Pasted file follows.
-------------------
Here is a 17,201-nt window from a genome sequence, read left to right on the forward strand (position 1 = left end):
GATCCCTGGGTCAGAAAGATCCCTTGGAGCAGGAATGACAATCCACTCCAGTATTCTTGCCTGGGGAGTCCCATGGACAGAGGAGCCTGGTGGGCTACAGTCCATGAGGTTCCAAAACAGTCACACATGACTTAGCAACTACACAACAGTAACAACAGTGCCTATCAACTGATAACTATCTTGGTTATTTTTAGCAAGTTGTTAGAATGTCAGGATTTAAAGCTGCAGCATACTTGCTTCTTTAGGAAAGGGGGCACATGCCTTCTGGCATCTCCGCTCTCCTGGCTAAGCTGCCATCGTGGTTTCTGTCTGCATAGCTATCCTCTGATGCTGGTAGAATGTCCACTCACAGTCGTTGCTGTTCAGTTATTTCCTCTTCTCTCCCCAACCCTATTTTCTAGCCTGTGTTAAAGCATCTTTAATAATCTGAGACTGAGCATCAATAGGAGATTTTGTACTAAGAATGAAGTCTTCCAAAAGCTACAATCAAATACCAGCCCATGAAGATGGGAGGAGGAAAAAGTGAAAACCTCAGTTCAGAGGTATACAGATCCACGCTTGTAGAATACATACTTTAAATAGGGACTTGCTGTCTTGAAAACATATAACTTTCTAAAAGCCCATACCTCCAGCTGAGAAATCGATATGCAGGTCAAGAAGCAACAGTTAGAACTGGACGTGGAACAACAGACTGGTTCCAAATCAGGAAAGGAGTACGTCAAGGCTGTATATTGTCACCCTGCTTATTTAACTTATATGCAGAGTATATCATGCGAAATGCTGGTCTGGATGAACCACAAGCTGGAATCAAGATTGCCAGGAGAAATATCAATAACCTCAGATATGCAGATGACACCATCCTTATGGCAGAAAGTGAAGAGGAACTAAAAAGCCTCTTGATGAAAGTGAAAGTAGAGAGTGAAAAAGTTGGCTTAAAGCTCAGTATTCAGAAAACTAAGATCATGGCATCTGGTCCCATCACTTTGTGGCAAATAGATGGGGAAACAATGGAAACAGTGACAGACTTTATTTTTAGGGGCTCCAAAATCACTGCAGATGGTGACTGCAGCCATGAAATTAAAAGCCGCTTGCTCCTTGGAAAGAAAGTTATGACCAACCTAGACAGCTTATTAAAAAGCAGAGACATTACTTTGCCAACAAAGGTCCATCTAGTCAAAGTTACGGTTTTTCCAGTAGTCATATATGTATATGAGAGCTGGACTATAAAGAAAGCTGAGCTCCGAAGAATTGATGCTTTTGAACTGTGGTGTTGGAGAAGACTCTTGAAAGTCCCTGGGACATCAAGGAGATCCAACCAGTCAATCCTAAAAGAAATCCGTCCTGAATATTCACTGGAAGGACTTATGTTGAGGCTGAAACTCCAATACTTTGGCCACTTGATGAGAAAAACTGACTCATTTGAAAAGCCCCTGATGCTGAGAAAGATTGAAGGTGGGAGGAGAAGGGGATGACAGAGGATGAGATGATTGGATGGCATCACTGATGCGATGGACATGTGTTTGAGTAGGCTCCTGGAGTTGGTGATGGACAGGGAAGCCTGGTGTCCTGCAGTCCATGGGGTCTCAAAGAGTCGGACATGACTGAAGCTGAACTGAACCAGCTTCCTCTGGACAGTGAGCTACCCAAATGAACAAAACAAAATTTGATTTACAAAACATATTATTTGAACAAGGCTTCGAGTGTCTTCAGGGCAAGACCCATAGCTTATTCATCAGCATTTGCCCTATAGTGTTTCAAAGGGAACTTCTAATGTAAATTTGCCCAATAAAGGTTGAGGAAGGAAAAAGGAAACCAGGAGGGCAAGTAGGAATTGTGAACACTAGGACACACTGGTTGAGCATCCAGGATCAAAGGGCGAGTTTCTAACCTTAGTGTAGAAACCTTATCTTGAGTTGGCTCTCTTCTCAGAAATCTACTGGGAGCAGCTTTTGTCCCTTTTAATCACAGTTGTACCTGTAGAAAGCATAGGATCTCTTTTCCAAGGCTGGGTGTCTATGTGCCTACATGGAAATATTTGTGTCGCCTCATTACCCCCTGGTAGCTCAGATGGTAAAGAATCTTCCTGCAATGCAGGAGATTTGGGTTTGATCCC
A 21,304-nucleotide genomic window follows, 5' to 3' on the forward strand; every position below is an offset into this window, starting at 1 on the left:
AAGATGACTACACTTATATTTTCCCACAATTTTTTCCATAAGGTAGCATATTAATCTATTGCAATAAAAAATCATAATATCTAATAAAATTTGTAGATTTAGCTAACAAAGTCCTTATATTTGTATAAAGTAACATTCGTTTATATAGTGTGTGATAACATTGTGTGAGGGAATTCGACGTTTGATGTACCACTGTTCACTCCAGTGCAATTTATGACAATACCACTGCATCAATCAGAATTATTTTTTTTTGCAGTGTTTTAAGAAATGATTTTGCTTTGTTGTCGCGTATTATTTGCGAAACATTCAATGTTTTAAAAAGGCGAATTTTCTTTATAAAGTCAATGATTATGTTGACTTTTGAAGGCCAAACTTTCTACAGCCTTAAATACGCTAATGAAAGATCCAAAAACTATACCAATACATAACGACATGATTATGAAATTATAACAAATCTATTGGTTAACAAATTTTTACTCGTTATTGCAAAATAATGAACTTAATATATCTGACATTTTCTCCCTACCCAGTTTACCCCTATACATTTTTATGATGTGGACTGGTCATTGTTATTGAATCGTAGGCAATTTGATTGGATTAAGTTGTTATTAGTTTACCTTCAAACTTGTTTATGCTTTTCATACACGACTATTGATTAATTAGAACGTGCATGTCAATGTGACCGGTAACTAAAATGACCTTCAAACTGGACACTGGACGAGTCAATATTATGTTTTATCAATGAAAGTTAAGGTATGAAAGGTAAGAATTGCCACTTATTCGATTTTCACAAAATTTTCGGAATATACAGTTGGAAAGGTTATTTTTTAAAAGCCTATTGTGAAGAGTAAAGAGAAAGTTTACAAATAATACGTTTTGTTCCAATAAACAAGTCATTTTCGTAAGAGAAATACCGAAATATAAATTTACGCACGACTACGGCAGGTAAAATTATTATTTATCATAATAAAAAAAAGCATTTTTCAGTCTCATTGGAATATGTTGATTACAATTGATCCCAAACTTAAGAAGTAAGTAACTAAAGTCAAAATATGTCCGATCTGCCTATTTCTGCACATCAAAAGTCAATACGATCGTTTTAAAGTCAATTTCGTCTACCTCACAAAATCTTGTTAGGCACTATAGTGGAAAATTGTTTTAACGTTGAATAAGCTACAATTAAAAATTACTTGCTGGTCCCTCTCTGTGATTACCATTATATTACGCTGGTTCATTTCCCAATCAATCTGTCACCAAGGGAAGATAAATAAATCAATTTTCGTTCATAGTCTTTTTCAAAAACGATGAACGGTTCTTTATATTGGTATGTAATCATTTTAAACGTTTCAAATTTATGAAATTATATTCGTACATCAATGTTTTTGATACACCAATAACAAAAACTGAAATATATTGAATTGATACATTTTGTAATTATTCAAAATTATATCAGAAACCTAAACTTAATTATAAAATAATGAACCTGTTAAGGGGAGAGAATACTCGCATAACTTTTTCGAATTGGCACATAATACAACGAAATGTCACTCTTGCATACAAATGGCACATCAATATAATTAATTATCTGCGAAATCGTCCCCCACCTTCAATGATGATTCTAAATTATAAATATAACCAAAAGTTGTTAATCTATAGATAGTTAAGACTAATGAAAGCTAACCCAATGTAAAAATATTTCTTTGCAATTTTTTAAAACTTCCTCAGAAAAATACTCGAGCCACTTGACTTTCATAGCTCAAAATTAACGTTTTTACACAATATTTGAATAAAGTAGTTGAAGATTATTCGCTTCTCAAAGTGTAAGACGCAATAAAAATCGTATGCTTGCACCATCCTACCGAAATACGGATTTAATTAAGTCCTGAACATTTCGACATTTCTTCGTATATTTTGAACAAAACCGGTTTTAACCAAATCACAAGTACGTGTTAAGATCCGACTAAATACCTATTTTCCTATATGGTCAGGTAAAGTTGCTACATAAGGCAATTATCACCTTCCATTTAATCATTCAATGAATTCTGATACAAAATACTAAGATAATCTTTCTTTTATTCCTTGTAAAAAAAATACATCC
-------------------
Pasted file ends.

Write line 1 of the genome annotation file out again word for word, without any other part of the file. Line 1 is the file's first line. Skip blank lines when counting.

Here is a 17,201-nt window from a genome sequence, read left to right on the forward strand (position 1 = left end):